The report from Berkshire Hathaway is always fun to navigate. The immense amount of businesses at Berkshire Hathaway -- from insurance companies to railroads and seemingly everything in between -- plus the insightful quips from Buffett himself, make it worth the read. Yet one table revealed a staggering win for Buffett.
A sizable return
The holdings of Warren Buffet and Berkshire Hathaway are well known, as it has a nearly $22 billion position in Wells Fargo, a $16.5 billion stake in Coca-Cola (NYSE:KO), an American Express (NYSE: AXP) investment worth $13.8 billion, and an IBM holding of $12.8 billion. These four companies are affectionately known as the "Big Four."
Yet what is not well-known is exactly how much Berkshire Hathaway paid for these stocks. The total value of stocks held by Berkshire Hathaway stands at a staggering $117.5 billion, but it only paid $59.5 billion, meaning in total Berkshire Hathaway has essentially doubled its money. In addition, what has also been truly remarkable is those unrealized gains grew by more than 55%, or $21 billion in the last year alone:
While a doubling of money is truly impressive, there are three stocks Buffett has invested in that have generated a return of 1080%.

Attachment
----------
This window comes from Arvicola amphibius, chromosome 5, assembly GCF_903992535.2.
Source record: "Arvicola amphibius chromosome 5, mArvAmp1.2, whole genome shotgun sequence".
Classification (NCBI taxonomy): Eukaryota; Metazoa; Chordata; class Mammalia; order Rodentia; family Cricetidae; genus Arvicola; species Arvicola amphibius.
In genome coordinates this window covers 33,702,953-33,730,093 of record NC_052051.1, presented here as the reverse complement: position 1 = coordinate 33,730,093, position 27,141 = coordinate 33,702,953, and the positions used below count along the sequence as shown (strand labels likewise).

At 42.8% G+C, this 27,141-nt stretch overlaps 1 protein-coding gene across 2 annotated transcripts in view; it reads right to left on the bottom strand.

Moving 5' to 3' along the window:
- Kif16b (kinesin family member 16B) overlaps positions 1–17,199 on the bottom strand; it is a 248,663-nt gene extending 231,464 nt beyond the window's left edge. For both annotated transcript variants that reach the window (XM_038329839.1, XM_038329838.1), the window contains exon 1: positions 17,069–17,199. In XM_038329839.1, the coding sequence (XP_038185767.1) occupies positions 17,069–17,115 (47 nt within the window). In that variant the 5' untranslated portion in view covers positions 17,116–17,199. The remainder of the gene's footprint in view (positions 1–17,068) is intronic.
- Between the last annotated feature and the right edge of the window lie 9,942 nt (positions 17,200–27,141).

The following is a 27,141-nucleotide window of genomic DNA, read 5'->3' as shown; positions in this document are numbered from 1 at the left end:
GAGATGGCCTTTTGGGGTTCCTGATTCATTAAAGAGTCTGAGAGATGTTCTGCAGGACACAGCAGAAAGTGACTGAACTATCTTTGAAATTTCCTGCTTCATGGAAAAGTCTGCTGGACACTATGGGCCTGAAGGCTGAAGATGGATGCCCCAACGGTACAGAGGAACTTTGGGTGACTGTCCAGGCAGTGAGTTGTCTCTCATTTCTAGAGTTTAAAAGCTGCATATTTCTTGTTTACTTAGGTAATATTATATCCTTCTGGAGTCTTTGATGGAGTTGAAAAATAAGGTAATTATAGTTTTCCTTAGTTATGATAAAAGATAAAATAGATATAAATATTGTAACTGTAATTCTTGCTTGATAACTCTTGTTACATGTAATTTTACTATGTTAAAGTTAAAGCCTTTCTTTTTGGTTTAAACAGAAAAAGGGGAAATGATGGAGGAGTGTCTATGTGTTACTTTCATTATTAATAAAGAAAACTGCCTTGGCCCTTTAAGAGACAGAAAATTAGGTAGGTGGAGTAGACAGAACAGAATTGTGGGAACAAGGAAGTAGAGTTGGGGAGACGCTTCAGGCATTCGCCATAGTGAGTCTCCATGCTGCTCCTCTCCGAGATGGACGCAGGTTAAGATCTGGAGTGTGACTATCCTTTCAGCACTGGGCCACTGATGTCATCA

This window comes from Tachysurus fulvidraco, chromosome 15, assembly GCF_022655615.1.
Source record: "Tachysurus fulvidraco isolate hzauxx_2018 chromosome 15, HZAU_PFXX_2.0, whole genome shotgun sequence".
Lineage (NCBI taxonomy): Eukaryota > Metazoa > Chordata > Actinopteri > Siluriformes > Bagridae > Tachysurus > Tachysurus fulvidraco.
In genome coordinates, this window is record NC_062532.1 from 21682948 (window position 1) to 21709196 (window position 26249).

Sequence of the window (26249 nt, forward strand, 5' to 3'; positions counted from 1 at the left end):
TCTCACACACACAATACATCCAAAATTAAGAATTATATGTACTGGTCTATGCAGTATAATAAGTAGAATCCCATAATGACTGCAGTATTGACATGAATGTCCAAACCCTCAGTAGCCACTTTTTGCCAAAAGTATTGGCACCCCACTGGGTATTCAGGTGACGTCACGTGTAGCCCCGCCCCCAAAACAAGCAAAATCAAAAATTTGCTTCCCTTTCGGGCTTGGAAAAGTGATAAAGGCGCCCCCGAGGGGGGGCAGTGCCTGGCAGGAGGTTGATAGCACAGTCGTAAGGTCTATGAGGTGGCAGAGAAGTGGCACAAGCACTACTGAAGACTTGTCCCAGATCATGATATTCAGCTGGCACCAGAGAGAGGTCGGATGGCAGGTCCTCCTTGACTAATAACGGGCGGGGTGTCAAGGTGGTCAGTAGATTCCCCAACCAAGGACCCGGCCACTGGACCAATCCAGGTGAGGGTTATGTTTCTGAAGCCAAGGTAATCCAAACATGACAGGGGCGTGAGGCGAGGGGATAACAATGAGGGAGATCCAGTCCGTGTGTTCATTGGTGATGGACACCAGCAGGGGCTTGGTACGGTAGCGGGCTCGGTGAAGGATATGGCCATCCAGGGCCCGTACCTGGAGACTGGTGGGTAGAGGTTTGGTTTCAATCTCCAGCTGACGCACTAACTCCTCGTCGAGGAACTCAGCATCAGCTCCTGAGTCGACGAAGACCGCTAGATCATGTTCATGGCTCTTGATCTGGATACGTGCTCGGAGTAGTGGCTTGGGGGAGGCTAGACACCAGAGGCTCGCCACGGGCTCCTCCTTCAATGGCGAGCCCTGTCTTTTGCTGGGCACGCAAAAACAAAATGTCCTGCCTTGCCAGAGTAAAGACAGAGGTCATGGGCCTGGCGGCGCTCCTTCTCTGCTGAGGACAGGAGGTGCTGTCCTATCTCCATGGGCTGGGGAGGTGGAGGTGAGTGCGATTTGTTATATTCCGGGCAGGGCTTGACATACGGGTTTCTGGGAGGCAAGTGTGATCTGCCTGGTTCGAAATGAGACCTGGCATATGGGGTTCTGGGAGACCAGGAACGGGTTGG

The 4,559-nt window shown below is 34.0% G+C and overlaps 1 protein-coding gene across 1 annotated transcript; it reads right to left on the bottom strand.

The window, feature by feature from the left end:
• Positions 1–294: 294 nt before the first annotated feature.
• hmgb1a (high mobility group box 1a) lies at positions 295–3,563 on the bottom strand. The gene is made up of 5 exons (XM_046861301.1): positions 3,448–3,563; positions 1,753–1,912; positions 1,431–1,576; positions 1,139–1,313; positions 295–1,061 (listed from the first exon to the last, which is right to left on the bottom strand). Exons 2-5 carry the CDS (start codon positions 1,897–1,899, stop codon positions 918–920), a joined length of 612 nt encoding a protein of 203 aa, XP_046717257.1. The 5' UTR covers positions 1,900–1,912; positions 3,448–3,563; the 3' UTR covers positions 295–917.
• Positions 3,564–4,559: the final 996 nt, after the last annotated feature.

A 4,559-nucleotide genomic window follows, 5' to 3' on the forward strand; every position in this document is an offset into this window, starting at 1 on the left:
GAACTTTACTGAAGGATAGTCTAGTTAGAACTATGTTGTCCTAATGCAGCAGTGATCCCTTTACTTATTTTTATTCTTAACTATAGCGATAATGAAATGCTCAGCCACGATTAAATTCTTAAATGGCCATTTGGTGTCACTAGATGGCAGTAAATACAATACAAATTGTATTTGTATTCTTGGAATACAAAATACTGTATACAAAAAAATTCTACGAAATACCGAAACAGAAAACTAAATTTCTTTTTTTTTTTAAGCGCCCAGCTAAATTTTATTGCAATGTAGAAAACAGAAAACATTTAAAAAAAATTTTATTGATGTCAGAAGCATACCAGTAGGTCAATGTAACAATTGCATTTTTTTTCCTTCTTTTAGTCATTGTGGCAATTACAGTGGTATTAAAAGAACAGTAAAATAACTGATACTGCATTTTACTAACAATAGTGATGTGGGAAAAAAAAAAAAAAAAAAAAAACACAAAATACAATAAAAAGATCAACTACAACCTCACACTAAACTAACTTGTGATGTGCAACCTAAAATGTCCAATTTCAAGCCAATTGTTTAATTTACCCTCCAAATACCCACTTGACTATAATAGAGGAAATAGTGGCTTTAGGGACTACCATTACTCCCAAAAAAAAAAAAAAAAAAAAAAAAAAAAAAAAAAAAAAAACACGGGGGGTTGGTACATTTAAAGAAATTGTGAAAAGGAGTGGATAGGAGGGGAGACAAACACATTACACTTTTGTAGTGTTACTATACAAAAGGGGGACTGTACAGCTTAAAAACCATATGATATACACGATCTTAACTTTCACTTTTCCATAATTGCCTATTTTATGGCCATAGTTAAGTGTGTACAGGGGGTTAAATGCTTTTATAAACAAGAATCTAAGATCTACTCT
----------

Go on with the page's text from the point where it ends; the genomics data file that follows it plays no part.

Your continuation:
The real winners
Two of the biggest winners are actually among the big four at Berkshire Hathaway, including Coca-Cola and American Express, but the third company is one which is known by many, but often excluded when discussing what Berkshire owns: Procter & Gamble (NYSE:PG). As shown in the chart below, it fractionally trails Coca-Cola as Warren Buffett's best investment:
In addition, those figures represent the change in the market value of the stock price, and do not include the dividends to reveal the total return on the investment. Just in the instance of Coca-Cola, Buffett began buy shares of the company in 1988 and continually added to it until 1994. But since the initial investment, it has delivered a staggering total return of more than 2,500%.
What we can learn
At times, it is often thought tremendous returns can only be made on picking the next under-the-radar company or hot start-up. Yet Buffett shows us the best investments are those made in high quality companies with established market leadership and strong management teams.
In his Berkshire Hathaway stock owner's manual, which he released in 1996, he said:
As owners of, say, Coca-Cola or American Express shares, we think of Berkshire as being a non-managing partner in two extraordinary businesses, in which we measure our success by the long-term progress of the companies rather than by the month-to-month movements of their stocks. In fact, we would not care in the least if several years went by in which there was no trading, or quotation of prices, in the stocks of those companies. If we have good long-term expectations, short-term price changes are meaningless for us except to the extent they offer us an opportunity to increase our ownership at an attractive price.
All too often we can be trapped into thinking short term price fluctuations would be reasons to buy or sell a stock, but as Buffett clearly shows, the best investments are those in made "extraordinary businesses," with "long-term expectations."